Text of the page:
25. The only time The Queen has had to interrupt an overseas tour was in 1974 during a tour of Australia and Indonesia.  The Queen was called back to the UK from Australia when a general election in the UK was suddenly called.  The Duke of Edinburgh continued the programme in Australia, and The Queen re-joined the tour in Indonesia.

26. Her Majesty’s first Commonwealth tour, as Queen, began on 24 November 1953, and included visits to Canada, Bermuda, Jamaica, Panama, Fiji, Tonga, New Zealand, Australia, the Cocos Islands, Ceylon, Aden, Uganda, Libya, Malta and Gibraltar.  The total distance covered was 43,618 miles.

27. The Queen made an historic visit to the Republic of Ireland in May 2011, the first visit by a British Monarch since Irish independence (King George V’s had visited in 1911).

28. There have been 102 inward State Visits from 1952 to the end of 2011 (up to and including Turkey in November 2011).

29. The first football match The Queen attended was the 1953 FA Cup Final.

30. The Queen has laid her wreath at the Cenotaph on Remembrance Sunday every year of her reign, except in 1959, 1961, 1963, 1968, 1983 and 1999 when she was either pregnant or overseas on an official visit.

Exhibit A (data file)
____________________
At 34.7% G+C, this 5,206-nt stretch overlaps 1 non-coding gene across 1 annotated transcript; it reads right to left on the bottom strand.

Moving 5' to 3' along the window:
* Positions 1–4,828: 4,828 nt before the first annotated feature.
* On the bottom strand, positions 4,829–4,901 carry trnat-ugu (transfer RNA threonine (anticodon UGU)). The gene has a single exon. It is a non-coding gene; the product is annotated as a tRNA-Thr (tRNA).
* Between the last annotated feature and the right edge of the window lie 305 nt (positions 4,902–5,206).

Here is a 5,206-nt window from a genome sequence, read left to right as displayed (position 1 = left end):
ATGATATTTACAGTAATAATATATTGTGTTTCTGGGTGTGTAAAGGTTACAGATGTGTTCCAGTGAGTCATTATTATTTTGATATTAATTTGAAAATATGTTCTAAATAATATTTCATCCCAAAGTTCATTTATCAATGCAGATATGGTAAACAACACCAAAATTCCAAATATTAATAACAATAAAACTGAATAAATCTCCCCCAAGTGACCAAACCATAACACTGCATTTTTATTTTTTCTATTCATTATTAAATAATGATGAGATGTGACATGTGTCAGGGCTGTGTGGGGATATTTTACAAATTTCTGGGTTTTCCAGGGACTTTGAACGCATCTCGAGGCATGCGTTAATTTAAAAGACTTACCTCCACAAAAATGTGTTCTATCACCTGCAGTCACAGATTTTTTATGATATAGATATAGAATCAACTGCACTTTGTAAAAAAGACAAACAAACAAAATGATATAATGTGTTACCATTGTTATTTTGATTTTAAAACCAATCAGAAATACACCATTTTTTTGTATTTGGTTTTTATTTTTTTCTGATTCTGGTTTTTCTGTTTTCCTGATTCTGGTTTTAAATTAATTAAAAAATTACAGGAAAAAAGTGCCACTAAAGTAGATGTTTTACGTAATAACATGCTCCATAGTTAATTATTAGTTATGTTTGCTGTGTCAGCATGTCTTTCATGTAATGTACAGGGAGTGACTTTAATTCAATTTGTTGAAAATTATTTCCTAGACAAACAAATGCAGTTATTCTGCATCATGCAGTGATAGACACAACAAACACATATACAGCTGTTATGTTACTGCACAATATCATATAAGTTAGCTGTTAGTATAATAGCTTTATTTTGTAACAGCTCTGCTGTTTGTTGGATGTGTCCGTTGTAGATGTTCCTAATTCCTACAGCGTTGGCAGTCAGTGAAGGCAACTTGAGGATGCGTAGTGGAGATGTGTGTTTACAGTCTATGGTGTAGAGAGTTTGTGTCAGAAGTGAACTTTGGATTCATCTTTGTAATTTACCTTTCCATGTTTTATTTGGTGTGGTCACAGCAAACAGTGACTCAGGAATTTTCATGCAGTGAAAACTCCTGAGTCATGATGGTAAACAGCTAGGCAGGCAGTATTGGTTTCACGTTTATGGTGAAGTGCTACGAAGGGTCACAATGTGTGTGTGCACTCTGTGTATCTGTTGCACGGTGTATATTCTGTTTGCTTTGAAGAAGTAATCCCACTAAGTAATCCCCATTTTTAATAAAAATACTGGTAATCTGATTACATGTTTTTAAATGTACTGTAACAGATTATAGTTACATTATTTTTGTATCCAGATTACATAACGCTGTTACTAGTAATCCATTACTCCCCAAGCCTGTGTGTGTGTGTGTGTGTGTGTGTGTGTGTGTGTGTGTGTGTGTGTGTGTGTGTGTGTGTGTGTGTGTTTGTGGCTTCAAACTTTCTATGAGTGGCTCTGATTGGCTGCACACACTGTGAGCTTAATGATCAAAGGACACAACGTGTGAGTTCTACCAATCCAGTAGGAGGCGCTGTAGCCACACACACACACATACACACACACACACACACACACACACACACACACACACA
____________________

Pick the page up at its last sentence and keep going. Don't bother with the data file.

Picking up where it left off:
31. The Queen has attended 56 Royal Maundy services in 43 Cathedrals during her reign.  A total of 6,710 people have received Maundy Money in recognition of their service to the Church and their communities.

32. The Queen has been at the saluting base of her troops in every Trooping the Colour ceremony since the start of her reign, with the exception of 1955, when a national rail strike forced the cancellation of the parade.

33. The Queen has attended 35 Royal Variety performances.

34. The Queen has launched 21 ships during her reign.

35. Since it was launched to mark The Queen’s Golden Jubilee in 2002, The Queen’s Award for Voluntary Service has been awarded to over 750 voluntary organisations across all four countries in the UK. Winners of the award have included local scout groups, community radio stations, groups who care for the elderly and environmental charities.

36. Over the course of the reign, almost a one and a half million people have attended garden parties at Buckingham Palace or the Palace of Holyroodhouse (The Queen ended Debutante Presentation Parties in 1958).

37. The Queen has sat for 129 portraits during her reign.

38. The first ‘Royal walkabout’ took place during the visit by The Queen and The Duke of Edinburgh to Australia and New Zealand in 1970. The practice was introduced to allow them to meet as many people as possible, not simply officials and dignitaries.

39. In 1969 the first television film about the family life of the Royal Family was made, and shown on the eve of the Investiture of Prince Charles as Prince of Wales.